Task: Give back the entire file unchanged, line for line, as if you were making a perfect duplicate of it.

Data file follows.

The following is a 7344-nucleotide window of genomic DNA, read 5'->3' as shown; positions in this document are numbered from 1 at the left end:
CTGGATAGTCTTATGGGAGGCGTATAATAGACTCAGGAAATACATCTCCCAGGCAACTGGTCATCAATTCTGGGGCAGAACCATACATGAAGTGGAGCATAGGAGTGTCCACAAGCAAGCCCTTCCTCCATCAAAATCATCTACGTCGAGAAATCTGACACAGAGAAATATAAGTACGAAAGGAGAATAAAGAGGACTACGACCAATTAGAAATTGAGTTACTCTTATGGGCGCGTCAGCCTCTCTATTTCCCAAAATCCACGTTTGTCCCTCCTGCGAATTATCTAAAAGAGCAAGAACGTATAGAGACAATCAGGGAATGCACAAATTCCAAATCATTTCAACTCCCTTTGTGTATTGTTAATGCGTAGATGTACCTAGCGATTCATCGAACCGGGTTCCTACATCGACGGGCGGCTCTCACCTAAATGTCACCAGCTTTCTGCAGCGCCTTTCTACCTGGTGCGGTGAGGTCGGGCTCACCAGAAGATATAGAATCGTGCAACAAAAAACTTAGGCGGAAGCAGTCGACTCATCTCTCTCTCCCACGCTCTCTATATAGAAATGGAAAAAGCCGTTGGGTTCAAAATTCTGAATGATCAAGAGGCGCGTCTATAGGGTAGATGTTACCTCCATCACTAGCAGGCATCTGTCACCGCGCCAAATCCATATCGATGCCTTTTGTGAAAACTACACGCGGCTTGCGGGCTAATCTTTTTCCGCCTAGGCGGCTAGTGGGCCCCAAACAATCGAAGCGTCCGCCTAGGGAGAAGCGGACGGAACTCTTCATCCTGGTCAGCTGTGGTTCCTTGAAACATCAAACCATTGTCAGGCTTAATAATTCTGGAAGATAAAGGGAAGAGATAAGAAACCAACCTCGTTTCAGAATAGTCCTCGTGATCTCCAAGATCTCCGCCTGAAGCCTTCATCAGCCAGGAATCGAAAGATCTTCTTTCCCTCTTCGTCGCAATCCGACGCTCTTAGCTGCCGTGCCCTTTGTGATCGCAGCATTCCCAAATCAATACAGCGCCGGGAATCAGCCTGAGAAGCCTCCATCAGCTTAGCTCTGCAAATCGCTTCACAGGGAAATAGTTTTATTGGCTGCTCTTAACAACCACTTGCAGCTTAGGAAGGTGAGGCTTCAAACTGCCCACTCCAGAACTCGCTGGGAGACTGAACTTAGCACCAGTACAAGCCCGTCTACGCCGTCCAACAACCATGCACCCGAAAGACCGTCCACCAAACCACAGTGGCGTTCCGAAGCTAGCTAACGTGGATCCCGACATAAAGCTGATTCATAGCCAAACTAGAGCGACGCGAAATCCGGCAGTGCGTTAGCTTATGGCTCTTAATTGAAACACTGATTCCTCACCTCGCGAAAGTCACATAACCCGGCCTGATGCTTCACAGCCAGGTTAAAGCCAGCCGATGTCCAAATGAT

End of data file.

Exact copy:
The following is a 7344-nucleotide window of genomic DNA, read 5'->3' as shown; positions in this document are numbered from 1 at the left end:
CTGGATAGTCTTATGGGAGGCGTATAATAGACTCAGGAAATACATCTCCCAGGCAACTGGTCATCAATTCTGGGGCAGAACCATACATGAAGTGGAGCATAGGAGTGTCCACAAGCAAGCCCTTCCTCCATCAAAATCATCTACGTCGAGAAATCTGACACAGAGAAATATAAGTACGAAAGGAGAATAAAGAGGACTACGACCAATTAGAAATTGAGTTACTCTTATGGGCGCGTCAGCCTCTCTATTTCCCAAAATCCACGTTTGTCCCTCCTGCGAATTATCTAAAAGAGCAAGAACGTATAGAGACAATCAGGGAATGCACAAATTCCAAATCATTTCAACTCCCTTTGTGTATTGTTAATGCGTAGATGTACCTAGCGATTCATCGAACCGGGTTCCTACATCGACGGGCGGCTCTCACCTAAATGTCACCAGCTTTCTGCAGCGCCTTTCTACCTGGTGCGGTGAGGTCGGGCTCACCAGAAGATATAGAATCGTGCAACAAAAAACTTAGGCGGAAGCAGTCGACTCATCTCTCTCTCCCACGCTCTCTATATAGAAATGGAAAAAGCCGTTGGGTTCAAAATTCTGAATGATCAAGAGGCGCGTCTATAGGGTAGATGTTACCTCCATCACTAGCAGGCATCTGTCACCGCGCCAAATCCATATCGATGCCTTTTGTGAAAACTACACGCGGCTTGCGGGCTAATCTTTTTCCGCCTAGGCGGCTAGTGGGCCCCAAACAATCGAAGCGTCCGCCTAGGGAGAAGCGGACGGAACTCTTCATCCTGGTCAGCTGTGGTTCCTTGAAACATCAAACCATTGTCAGGCTTAATAATTCTGGAAGATAAAGGGAAGAGATAAGAAACCAACCTCGTTTCAGAATAGTCCTCGTGATCTCCAAGATCTCCGCCTGAAGCCTTCATCAGCCAGGAATCGAAAGATCTTCTTTCCCTCTTCGTCGCAATCCGACGCTCTTAGCTGCCGTGCCCTTTGTGATCGCAGCATTCCCAAATCAATACAGCGCCGGGAATCAGCCTGAGAAGCCTCCATCAGCTTAGCTCTGCAAATCGCTTCACAGGGAAATAGTTTTATTGGCTGCTCTTAACAACCACTTGCAGCTTAGGAAGGTGAGGCTTCAAACTGCCCACTCCAGAACTCGCTGGGAGACTGAACTTAGCACCAGTACAAGCCCGTCTACGCCGTCCAACAACCATGCACCCGAAAGACCGTCCACCAAACCACAGTGGCGTTCCGAAGCTAGCTAACGTGGATCCCGACATAAAGCTGATTCATAGCCAAACTAGAGCGACGCGAAATCCGGCAGTGCGTTAGCTTATGGCTCTTAATTGAAACACTGATTCCTCACCTCGCGAAAGTCACATAACCCGGCCTGATGCTTCACAGCCAGGTTAAAGCCAGCCGATGTCCAAATGAT